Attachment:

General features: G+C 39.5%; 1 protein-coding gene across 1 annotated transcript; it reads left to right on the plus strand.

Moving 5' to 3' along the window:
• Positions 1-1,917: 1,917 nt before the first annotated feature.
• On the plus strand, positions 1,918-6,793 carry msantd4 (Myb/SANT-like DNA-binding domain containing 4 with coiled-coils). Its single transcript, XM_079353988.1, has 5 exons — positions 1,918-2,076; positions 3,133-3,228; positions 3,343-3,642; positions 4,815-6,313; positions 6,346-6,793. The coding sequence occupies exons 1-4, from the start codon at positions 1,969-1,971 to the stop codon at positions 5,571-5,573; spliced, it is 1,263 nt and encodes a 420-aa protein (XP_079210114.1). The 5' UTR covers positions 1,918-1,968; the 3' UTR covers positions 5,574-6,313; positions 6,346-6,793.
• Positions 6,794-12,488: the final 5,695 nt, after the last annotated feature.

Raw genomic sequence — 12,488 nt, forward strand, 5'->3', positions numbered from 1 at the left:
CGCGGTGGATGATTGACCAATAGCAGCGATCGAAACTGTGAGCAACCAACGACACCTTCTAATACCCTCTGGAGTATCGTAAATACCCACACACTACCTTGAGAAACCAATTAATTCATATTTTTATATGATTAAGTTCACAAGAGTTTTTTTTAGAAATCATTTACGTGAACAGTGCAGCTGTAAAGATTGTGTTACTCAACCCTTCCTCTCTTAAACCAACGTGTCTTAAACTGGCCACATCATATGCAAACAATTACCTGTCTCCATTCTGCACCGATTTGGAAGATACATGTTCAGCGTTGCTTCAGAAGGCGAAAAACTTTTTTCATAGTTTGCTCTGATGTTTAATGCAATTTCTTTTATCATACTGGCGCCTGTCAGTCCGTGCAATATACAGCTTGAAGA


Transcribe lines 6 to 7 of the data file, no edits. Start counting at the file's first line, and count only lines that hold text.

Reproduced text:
Raw genomic sequence — 12,488 nt, forward strand, 5'->3', positions numbered from 1 at the left:
CGCGGTGGATGATTGACCAATAGCAGCGATCGAAACTGTGAGCAACCAACGACACCTTCTAATACCCTCTGGAGTATCGTAAATACCCACACACTACCTTGAGAAACCAATTAATTCATATTTTTATATGATTAAGTTCACAAGAGTTTTTTTTAGAAATCATTTACGTGAACAGTGCAGCTGTAAAGATTGTGTTACTCAACCCTTCCTCTCTTAAACCAACGTGTCTTAAACTGGCCACATCATATGCAAACAATTACCTGTCTCCATTCTGCACCGATTTGGAAGATACATGTTCAGCGTTGCTTCAGAAGGCGAAAAACTTTTTTCATAGTTTGCTCTGATGTTTAATGCAATTTCTTTTATCATACTGGCGCCTGTCAGTCCGTGCAATATACAGCTTGAAGA